Summaries 2/2000

  • TSK:n hallituksen puheenjohtaja Mikael Reuter / Minna Isoherranen

  • Mer värde i mervärdesmat / Helena Palm

  • Sanastotyön kehittäjästä sanastojen käyttäjäksi / Virpi Kalliokuusi

  • Stakesin sanastotyö 2000-luvulle / Sirpa Kuusisto-Niemi

  • Eurodicautom-hanke puolivälissä / Virpi Kalliokuusi

  • Kirjallisuutta

    Mikael Reuter's interview

    Mikael Reuter has acted as the chairman of TSK's board of directors from the beginning of this year. Reuter has worked in the Swedish Department in the Research Institute for the Languages of Finland since 1976, first as a researcher and later as the Department Head. He has participated in the activities of TSK almost from the day TSK was founded, and he has been a member of TSK's board of directors since 1996.

    Reuter considers that the most important objective during his first chairmanship is to maintain and stabilize TSK's economic situation. A sound economy is an essential prerequisite for the work that TSK does for the benefit of all Finns. The creation and use of Finnish terms is vitally important for the Finnish language so that it will maintain its position as a cultural language.

    Reuter's long career in language planning has taught him to appreciate terminology work. He says that terminology work in Finland is of high quality because Finland is a bilingual country. For such a country terminological problems are familiar and a lot of work has been done to solve them. Reuter wants to emphasize the possibilities of co-operation between terminology work and language planning: both terminologists and language planners will benefit from it.

    According to Reuter the Nordic language society is essential for small languages such as Finnish and Swedish. "The more international we get, the more important is to use Nordic languages in Nordic co-operation. Finland and Sweden have common goals when it comes to language" says Reuter. He thinks that the threat of English becoming the language of politics, technology and academic world must be taken seriously, but however he still believes in the future of Finnish and Swedish.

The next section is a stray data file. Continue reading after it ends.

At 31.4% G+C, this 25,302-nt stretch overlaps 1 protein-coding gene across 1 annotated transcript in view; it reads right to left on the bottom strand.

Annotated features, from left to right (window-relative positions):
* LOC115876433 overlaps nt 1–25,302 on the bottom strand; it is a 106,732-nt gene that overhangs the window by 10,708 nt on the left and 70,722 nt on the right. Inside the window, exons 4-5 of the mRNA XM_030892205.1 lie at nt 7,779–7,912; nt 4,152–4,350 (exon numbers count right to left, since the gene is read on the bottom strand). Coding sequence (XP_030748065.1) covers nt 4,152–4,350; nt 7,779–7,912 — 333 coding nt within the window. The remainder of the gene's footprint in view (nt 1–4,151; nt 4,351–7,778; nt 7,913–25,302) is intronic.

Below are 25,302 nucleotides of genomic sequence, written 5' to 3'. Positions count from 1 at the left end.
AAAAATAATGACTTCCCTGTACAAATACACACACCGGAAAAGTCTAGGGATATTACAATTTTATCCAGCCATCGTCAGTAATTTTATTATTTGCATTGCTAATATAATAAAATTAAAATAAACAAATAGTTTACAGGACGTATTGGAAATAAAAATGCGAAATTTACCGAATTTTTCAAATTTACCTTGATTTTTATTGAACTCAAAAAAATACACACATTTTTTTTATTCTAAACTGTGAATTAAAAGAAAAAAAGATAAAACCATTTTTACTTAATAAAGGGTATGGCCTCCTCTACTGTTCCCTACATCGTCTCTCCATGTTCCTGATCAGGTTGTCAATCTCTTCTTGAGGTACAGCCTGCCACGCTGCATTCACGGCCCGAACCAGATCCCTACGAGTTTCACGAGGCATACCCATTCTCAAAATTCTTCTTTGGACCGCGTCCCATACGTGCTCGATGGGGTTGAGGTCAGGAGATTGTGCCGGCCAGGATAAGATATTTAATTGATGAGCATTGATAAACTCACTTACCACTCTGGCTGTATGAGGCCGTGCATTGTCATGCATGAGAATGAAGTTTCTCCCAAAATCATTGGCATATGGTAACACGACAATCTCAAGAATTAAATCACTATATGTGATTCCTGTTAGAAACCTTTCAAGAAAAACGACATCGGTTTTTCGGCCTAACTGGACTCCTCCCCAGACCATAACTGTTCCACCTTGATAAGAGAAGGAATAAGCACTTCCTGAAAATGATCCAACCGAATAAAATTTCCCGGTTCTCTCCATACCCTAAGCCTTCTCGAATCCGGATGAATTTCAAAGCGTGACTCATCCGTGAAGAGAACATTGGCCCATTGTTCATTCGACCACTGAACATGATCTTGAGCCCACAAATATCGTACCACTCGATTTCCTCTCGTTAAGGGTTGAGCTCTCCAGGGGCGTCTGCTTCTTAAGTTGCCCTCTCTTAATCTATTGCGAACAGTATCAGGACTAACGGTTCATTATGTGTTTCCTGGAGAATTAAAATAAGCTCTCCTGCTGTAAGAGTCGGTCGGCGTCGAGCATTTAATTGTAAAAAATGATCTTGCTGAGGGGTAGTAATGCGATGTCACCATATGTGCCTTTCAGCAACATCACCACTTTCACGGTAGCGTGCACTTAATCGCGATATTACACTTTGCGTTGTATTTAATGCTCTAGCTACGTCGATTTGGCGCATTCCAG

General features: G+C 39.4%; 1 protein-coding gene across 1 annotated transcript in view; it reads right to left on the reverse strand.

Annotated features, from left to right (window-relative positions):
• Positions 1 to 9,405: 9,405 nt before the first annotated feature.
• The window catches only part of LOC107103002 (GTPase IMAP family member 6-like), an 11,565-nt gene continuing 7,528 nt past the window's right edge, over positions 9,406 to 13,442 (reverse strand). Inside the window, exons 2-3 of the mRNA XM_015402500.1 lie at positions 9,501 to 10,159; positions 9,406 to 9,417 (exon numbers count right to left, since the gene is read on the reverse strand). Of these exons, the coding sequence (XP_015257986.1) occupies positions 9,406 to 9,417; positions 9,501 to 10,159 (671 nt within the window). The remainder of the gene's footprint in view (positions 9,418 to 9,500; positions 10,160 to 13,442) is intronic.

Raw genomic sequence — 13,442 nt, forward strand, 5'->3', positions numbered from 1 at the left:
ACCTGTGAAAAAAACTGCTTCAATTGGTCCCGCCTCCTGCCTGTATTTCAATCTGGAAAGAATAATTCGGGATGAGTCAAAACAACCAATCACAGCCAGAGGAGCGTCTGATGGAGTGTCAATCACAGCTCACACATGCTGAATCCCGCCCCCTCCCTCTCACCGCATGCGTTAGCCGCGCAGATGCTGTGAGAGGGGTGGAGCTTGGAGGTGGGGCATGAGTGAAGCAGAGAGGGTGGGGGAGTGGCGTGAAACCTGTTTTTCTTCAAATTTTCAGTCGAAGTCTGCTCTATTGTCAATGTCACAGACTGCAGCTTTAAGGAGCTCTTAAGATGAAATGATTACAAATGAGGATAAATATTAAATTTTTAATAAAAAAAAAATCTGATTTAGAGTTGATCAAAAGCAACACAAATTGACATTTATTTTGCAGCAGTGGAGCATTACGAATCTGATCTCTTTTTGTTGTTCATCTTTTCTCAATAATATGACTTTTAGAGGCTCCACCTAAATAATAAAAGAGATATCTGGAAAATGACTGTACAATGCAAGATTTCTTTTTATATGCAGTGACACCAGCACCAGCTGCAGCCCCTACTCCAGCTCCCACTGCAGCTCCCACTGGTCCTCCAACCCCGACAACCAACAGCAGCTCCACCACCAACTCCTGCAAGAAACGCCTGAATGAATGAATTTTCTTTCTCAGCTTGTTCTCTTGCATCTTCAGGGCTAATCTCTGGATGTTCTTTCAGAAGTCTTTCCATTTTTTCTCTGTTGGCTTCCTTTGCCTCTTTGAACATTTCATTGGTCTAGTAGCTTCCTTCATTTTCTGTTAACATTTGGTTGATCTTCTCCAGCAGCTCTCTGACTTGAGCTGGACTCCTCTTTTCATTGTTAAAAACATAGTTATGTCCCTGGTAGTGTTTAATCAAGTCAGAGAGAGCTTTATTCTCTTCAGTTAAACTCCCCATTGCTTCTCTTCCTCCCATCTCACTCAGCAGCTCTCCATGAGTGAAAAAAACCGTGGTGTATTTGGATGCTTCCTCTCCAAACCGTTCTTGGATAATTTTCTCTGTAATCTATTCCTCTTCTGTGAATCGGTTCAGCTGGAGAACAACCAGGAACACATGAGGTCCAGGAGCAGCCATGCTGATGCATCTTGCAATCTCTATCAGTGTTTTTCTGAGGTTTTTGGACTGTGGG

More value with value-added food

    Helena Palm, terminologist at the Swedish Centre for Technical Terminology (TNC), writes about the concept of functional food.

    The designation functional food has been known in Europe since 1991. The idea came originally from Japan where the concept was called foods for specified health use, FOSHU. Since then the concept has caused confusion, because it has been difficult to define and because there are numerous designations for the concept. A typical explanation for functional food is that it is food that has health benefits beyond the ordinary food. This definition leaves two questions unanswered: what is food and what are health benefits?

    We all think we know what food is. But if it is claimed that some food has a positive effect on health, it becomes difficult to draw the line between functional food and medicines. And in many countries it is not allowed to suggest that some food prevents, treats or cures a disease.

    Before some food can be called functional food, it must be scientifically proved that it has some positive effect on health. But how these health claims can be formulated? Different countries have adopted different approaches. Sweden has established a so called two-step principle. It means that in Sweden it is allowed to claim: "It is important to eat enough fibres to keep your stomach working. Product X has a high fibre content." But claims like "Product X keeps your stomach working" are forbidden.

    The Swedish society for doctors, Svenska läkaresällskapet, has a committee dealing with language planning in the field of medicine. Together with this committee TNC recommends that the Swedish term to be used for functional food is mervärdesmat or mervärdeslivsmedel (literally: value added food), because functional foods have more value than just the nutritional value.

    From a terminology work professional to the user of terminologies

    Olli Nykänen, who was TSK's director for six years, started in his new job in February and, in his own words, "became a terminology work fan instead of a professional". Nykänen worked hard for TSK almost 13 years: he did not just run TSK, he also developed and applied the principles and methods of terminology work in many ways.